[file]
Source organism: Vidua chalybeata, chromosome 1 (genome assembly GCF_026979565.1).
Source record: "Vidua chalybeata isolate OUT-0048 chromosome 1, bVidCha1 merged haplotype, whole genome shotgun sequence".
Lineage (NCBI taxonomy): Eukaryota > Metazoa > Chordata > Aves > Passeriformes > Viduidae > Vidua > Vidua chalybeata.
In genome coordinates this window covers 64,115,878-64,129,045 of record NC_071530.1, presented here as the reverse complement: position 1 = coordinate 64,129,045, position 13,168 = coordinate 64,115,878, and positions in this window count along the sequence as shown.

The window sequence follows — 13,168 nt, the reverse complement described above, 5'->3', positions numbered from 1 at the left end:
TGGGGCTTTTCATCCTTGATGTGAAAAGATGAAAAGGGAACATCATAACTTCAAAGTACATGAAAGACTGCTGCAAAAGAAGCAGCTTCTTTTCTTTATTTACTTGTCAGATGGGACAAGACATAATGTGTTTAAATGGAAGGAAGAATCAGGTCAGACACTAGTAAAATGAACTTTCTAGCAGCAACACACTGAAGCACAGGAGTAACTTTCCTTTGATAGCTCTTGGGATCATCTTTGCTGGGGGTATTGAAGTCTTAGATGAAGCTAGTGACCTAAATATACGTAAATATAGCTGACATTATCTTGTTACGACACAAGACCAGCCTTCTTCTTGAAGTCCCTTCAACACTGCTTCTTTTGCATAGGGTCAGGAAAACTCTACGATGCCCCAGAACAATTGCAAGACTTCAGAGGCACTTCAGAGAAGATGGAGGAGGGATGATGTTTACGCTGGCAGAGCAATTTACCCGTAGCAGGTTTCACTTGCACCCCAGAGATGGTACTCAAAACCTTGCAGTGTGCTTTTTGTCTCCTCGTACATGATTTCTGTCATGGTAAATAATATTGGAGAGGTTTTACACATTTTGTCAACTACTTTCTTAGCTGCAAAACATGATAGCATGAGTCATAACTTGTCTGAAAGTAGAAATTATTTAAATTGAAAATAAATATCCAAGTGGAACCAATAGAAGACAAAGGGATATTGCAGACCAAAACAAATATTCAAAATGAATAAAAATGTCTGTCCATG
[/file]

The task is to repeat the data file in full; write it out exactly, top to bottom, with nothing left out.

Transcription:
Source organism: Vidua chalybeata, chromosome 1 (genome assembly GCF_026979565.1).
Source record: "Vidua chalybeata isolate OUT-0048 chromosome 1, bVidCha1 merged haplotype, whole genome shotgun sequence".
Lineage (NCBI taxonomy): Eukaryota > Metazoa > Chordata > Aves > Passeriformes > Viduidae > Vidua > Vidua chalybeata.
In genome coordinates this window covers 64,115,878-64,129,045 of record NC_071530.1, presented here as the reverse complement: position 1 = coordinate 64,129,045, position 13,168 = coordinate 64,115,878, and positions in this window count along the sequence as shown.

The window sequence follows — 13,168 nt, the reverse complement described above, 5'->3', positions numbered from 1 at the left end:
TGGGGCTTTTCATCCTTGATGTGAAAAGATGAAAAGGGAACATCATAACTTCAAAGTACATGAAAGACTGCTGCAAAAGAAGCAGCTTCTTTTCTTTATTTACTTGTCAGATGGGACAAGACATAATGTGTTTAAATGGAAGGAAGAATCAGGTCAGACACTAGTAAAATGAACTTTCTAGCAGCAACACACTGAAGCACAGGAGTAACTTTCCTTTGATAGCTCTTGGGATCATCTTTGCTGGGGGTATTGAAGTCTTAGATGAAGCTAGTGACCTAAATATACGTAAATATAGCTGACATTATCTTGTTACGACACAAGACCAGCCTTCTTCTTGAAGTCCCTTCAACACTGCTTCTTTTGCATAGGGTCAGGAAAACTCTACGATGCCCCAGAACAATTGCAAGACTTCAGAGGCACTTCAGAGAAGATGGAGGAGGGATGATGTTTACGCTGGCAGAGCAATTTACCCGTAGCAGGTTTCACTTGCACCCCAGAGATGGTACTCAAAACCTTGCAGTGTGCTTTTTGTCTCCTCGTACATGATTTCTGTCATGGTAAATAATATTGGAGAGGTTTTACACATTTTGTCAACTACTTTCTTAGCTGCAAAACATGATAGCATGAGTCATAACTTGTCTGAAAGTAGAAATTATTTAAATTGAAAATAAATATCCAAGTGGAACCAATAGAAGACAAAGGGATATTGCAGACCAAAACAAATATTCAAAATGAATAAAAATGTCTGTCCATG